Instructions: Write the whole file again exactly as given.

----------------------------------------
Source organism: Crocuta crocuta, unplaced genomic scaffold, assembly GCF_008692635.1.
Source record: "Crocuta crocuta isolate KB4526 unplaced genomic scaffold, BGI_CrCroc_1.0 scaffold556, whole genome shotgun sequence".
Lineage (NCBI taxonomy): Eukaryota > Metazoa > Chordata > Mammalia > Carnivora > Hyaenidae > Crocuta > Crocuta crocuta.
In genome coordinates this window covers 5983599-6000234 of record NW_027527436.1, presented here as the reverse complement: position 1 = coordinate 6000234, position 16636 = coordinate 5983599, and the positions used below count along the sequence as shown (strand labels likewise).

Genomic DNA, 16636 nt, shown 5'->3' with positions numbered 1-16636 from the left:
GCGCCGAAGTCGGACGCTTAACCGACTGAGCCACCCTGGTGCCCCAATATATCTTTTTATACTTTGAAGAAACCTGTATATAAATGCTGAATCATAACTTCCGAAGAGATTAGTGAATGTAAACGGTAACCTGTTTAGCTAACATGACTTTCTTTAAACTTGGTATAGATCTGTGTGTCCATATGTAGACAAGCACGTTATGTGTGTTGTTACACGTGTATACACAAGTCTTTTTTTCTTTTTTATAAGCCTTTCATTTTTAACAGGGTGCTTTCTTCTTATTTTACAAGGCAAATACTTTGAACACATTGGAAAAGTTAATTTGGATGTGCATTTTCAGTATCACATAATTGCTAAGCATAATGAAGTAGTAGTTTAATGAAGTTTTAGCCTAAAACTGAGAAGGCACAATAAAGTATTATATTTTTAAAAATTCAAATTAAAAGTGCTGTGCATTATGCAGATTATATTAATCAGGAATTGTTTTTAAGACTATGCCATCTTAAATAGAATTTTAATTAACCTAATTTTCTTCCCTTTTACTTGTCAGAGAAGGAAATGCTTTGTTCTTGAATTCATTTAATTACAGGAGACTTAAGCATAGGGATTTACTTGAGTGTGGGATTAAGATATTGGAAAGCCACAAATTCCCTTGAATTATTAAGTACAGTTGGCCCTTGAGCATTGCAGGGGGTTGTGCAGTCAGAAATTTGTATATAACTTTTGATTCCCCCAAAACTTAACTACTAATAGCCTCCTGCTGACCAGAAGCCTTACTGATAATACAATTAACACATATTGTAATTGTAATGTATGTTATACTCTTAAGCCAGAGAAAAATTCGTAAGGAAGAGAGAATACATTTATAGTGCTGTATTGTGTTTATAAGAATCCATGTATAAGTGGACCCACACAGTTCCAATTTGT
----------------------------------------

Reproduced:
Source organism: Crocuta crocuta, unplaced genomic scaffold, assembly GCF_008692635.1.
Source record: "Crocuta crocuta isolate KB4526 unplaced genomic scaffold, BGI_CrCroc_1.0 scaffold556, whole genome shotgun sequence".
Lineage (NCBI taxonomy): Eukaryota > Metazoa > Chordata > Mammalia > Carnivora > Hyaenidae > Crocuta > Crocuta crocuta.
In genome coordinates this window covers 5983599-6000234 of record NW_027527436.1, presented here as the reverse complement: position 1 = coordinate 6000234, position 16636 = coordinate 5983599, and the positions used below count along the sequence as shown (strand labels likewise).

Genomic DNA, 16636 nt, shown 5'->3' with positions numbered 1-16636 from the left:
GCGCCGAAGTCGGACGCTTAACCGACTGAGCCACCCTGGTGCCCCAATATATCTTTTTATACTTTGAAGAAACCTGTATATAAATGCTGAATCATAACTTCCGAAGAGATTAGTGAATGTAAACGGTAACCTGTTTAGCTAACATGACTTTCTTTAAACTTGGTATAGATCTGTGTGTCCATATGTAGACAAGCACGTTATGTGTGTTGTTACACGTGTATACACAAGTCTTTTTTTCTTTTTTATAAGCCTTTCATTTTTAACAGGGTGCTTTCTTCTTATTTTACAAGGCAAATACTTTGAACACATTGGAAAAGTTAATTTGGATGTGCATTTTCAGTATCACATAATTGCTAAGCATAATGAAGTAGTAGTTTAATGAAGTTTTAGCCTAAAACTGAGAAGGCACAATAAAGTATTATATTTTTAAAAATTCAAATTAAAAGTGCTGTGCATTATGCAGATTATATTAATCAGGAATTGTTTTTAAGACTATGCCATCTTAAATAGAATTTTAATTAACCTAATTTTCTTCCCTTTTACTTGTCAGAGAAGGAAATGCTTTGTTCTTGAATTCATTTAATTACAGGAGACTTAAGCATAGGGATTTACTTGAGTGTGGGATTAAGATATTGGAAAGCCACAAATTCCCTTGAATTATTAAGTACAGTTGGCCCTTGAGCATTGCAGGGGGTTGTGCAGTCAGAAATTTGTATATAACTTTTGATTCCCCCAAAACTTAACTACTAATAGCCTCCTGCTGACCAGAAGCCTTACTGATAATACAATTAACACATATTGTAATTGTAATGTATGTTATACTCTTAAGCCAGAGAAAAATTCGTAAGGAAGAGAGAATACATTTATAGTGCTGTATTGTGTTTATAAGAATCCATGTATAAGTGGACCCACACAGTTCCAATTTGT